Shelia Haefling called July 30, 1999, the “Darkest Day of My Life.” It was on that day that she stopped breathing; it was her second round with Acute Respiratory Distress Syndrome.
Shelia first ARDS diagnosis was in 1996. She had been smoker for thirty years and could not stop. The smoking led to illnesses that left scar tissue in her lungs. Shelia also worked in a demanding job with UPS, with harsh work hours and often-difficult work environment, and these things wore on her immune system. She went to the ER with severe uncontrollable coughing. They told her that she had pneumonia.
Shelia was immediately admitted to the Critical Care Unit and placed on a ventilator the next day as her oxygen saturation was declining fast. She was in a medically induced coma for the next eleven days.
The doctor explained to Shelia’s husband that the mortality rate for ARDS is extremely high and that he should “prepare” himself for the inevitable.
Both families were actively religious, but this made them even closer to God. And like a miracle, eleven days later Shelia’s vital signs on the monitors started to show improvement. Three days later, Shelia would be sitting up in bed and off the ventilator.
It took Shelia almost a year and a half to recover from ARDS and return to work. But within four months, she began to deteriorate.
She was back at work with the same hectic schedule and long hours with UPS. In order to replenish, Shelia and her husband, turned to horses and horseback riding for recreation, went riding and canoeing. Shelia had caught a cold and her immune system had become more compromised. So, when they went on a weekend trip on the Forth of July weekend, 1999, she ended up with another infection. Ten days later, she had an uncontrollable cough, was dizzy, and light headed.
Shelia went to her physician, who happened to be Indiana’s director of lung transplants. She did not need a lung transplant but felt she could not have a better specialist for her lungs. When she went to the emergency room, Shelia was admitted to the lung transplant floor at Methodist Hospital in Indianapolis, since this was her doctor’s floor. In three days, she was in the Adult Critical Care Unit, in a coma and on the ventilator, with ARDS for a second time!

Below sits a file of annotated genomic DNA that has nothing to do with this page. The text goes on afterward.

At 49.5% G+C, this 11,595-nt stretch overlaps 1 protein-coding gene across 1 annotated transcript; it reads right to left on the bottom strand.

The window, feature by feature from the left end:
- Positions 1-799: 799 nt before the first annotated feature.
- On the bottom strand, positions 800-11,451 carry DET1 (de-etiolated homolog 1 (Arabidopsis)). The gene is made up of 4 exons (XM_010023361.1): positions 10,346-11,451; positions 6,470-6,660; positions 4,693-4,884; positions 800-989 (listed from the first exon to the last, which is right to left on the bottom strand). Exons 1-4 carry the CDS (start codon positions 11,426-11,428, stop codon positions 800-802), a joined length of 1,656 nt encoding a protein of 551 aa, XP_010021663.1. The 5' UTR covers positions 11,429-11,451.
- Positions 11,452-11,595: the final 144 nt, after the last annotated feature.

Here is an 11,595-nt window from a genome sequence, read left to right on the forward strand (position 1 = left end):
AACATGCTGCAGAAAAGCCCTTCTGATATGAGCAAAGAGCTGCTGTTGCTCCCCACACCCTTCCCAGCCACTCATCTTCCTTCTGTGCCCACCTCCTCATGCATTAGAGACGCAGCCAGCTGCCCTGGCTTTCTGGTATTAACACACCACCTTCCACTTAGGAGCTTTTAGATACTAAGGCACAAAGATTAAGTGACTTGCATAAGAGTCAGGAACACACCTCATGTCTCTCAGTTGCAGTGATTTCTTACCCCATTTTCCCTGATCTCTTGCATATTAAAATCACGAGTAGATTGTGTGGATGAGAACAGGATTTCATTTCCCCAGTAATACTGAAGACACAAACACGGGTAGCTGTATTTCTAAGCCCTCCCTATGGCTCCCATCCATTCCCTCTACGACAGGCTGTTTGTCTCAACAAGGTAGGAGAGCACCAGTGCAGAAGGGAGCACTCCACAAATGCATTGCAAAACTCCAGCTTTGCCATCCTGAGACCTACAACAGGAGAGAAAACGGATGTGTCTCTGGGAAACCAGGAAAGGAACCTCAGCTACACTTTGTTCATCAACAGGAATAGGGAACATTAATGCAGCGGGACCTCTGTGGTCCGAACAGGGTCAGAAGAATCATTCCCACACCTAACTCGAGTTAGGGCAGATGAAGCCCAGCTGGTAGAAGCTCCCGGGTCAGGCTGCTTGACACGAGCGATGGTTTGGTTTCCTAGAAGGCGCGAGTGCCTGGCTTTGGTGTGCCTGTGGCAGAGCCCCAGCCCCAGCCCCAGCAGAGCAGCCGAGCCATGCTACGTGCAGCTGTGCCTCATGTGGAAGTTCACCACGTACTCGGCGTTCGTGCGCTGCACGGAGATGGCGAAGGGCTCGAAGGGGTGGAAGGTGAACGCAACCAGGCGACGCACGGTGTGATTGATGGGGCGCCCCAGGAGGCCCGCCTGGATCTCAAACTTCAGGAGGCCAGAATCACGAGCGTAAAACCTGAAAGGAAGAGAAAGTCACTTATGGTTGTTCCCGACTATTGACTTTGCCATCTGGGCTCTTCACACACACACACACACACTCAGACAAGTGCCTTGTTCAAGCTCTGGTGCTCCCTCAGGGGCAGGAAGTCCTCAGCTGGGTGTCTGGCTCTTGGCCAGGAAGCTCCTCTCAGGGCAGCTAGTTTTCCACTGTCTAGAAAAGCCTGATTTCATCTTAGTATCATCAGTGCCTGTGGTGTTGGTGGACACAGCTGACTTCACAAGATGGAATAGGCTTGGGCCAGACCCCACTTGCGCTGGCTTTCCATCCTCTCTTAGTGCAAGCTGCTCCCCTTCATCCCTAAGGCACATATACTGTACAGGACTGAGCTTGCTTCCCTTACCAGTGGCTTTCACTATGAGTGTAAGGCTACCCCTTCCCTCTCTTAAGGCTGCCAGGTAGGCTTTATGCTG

Five and one half months later, Shelia woke up. She had pseudomonas aeruginosa, a gram-negative bacterial infection that spread fast in her system while she was in the coma. Not only did she have pseudomonas aeruginosa, but also MRSA, and a systemic yeast infection all of which affected her lungs and again, Shelia was not expected to live. This time the mortality rate was even higher. And as before, her vitals changed just as suddenly as they had went she was admitted.
After Shelia survived ARDS a second time, Shelia was left with pulmonary fibrosis and it became inevitable that she would need a lung transplant as a result of the infections.
For the last eighteen months, Shelia had been on the transplant list in Indiana, waiting. She was number one on that list for quite a while and there was at least one time that a donor was available, but the lungs were not a match.
In October, 2002, Jack, Shelia’s husband, notified the ARDS Foundation that Shelia was in the hospital due to the fact that Shelia had gotten debilitated while waiting for her lung transplant. The hospital was helping her back into shape while waiting for the lungs. In the middle of October, Shelia had to be moved to isolation for protection against infection.
The ARDS Foundation knew that Shelia was a fighter; after all, she beat ARDS twice before, and so prayers were dispatched as well as cards and notes.
However, on November 15, 2002, Jack learned that Shelia had acquired an unusual antibody would cause her to reject the transplant almost immediately and her chances for transplant had plummeted to nearly zero.
The following day, this email was received from Jack: “Shelia passed away today, November 16, 2002, at 12:50 PM EST. She went peacefully in my arms.
“Shelia is survived by her husband Jack, her children Scott Dewees, Dawn Stout; parents Miles and Mary Scott Miller; sisters Debbie Huesman, Rhonda Morgan, Beth Martin; and three grandchildren. Jack delayed Shelia’s funeral at Shelia’s request so that those from near and far could attend what they like to call her “Celebration of Life.”